And the Oscar goes to . . . courtroom dramas!


Vol. 107 No. 3 (2024) | Justitia | Download PDF Version of Article

Actor Jack Nicholson’s witness-stand response to Tom Cruise in A Few Good Men is one of the most quoted lines from one of the most popular genres of film — the courtroom drama. Hollywood loves courtroom dramas because they are often set in one or two rooms and cheap to make — A Few Good Men cost $40 million and earned $240 million. The public loves them because they offer a front row seat to a parade of interesting people, incredible stories, and a process that — for all its foibles — aims for justice and sometimes gives us hope.

These movies tell compelling stories about imperfect lawyers, imperfect clients, lives hanging in the balance, and the costs and benefits of truth-telling.

I first entered a courtroom while working as a newspaper reporter fresh out of college. I soon learned that court is where people meet their government every day. Watching the drama of daily life unfold in court inspired me to go to law school. Years later, as a trial judge, appellate judge, and a practicing lawyer, I still feel that reverence every time I’m in court.

I’ve also always loved films, including those portraying the legal profession. Take Adam’s Rib. Spencer Tracy is a prosecutor in a case in which a wife is accused of killing her husband. Until they meet in court, he doesn’t realize that his own wife, played by Katharine Hepburn, is the lawyer representing the defendant. This movie isn’t about criminal procedure and conflicts of interest. It’s about a woman’s point of view and role in society in 1949.

In My Cousin Vinny, a New York lawyer (Joe Pesci) with no criminal experience lands in a small Alabama town to defend his nephew on a murder charge. The case turns on the tire tracks of a car seen fleeing the murder scene. The lawyer’s fiancée (Marisa Tomei) knows everything about cars because she grew up in a family of mechanics. Her answers from the witness stand authoritatively qualify her as an expert, and she applies her knowledge to physical evidence in terms that small-town jurors — and movie audiences — can easily understand. It’s a brilliant scene, often used to train lawyers and judges about how to lay a foundation for admission of expert testimony.

The justice system is far from perfect, of course, and the film version of Harper Lee’s book To Kill a Mockingbird puts the law’s deficiencies on painful display. A white lawyer, Atticus Finch (Gregory Peck), defends a Black man, Tom Robinson (Brock Peters), on charges of rape in 1930s rural Alabama. The victim and her father testify that Robinson used his right hand to prevent her escape while strangling her with his left hand. Finch calls his client to the stand, asks him to put his left hand behind his back, and tosses something to Robinson’s right hand. Robinson can’t catch it. We see that his right arm is useless — it was mangled in a cotton gin — and immediately know he is not guilty. But he’s convicted anyway. This visual depiction underscores the deep injustices of the era in a way the book couldn’t.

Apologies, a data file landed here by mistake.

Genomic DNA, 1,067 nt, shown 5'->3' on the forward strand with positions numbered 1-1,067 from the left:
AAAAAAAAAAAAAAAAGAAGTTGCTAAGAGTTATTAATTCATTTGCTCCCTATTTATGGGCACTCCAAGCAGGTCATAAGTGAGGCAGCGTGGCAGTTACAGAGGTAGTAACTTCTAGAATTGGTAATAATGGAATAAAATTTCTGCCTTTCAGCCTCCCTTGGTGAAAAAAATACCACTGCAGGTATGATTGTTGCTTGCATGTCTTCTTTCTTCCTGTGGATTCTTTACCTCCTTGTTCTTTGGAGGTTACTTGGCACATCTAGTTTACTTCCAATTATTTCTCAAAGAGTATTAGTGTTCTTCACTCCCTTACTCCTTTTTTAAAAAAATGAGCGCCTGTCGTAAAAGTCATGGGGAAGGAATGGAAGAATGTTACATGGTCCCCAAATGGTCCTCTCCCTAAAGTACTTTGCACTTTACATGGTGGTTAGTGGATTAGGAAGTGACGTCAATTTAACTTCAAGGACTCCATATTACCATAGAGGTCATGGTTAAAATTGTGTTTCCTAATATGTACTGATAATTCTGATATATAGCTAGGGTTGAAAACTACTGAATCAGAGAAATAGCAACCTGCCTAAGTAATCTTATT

Other movies demonstrate justice delivered against all odds. In The Verdict, an alcoholic lawyer (Paul Newman) appeals to the conscience of a complicated witness, winning the case and redeeming himself in the process. The story offers lessons for legal professionals and general audiences, including past and future jurors. “When there is no justice, the rich win, the poor are powerless,” Newman’s character says in his closing argument. “We doubt ourselves. We doubt our beliefs. We doubt our institutions. And we doubt the law. But today you are the law. Not the books. Not the lawyers. Not the marble statue or the trappings of the court. Those are just symbols of our desire to be just. They are in fact a prayer. A fervent and a frightened prayer.” It’s one of my favorite courtroom scenes.

The list of great courtroom dramas told on film is far too long to fit in this space. But all the Hollywood courtrooms share a distinct advantage: The case is always resolved in two or three hours. Sigh. Only in Hollywood.

Lucy Inman is senior counsel with Milberg Coleman Bryson Phillips Grossman in Raleigh, North Carolina. She previously served as a state trial and appeals court judge. As a young lawyer in Los Angeles, her first jury trial was covered gavel-to-gavel on Court TV.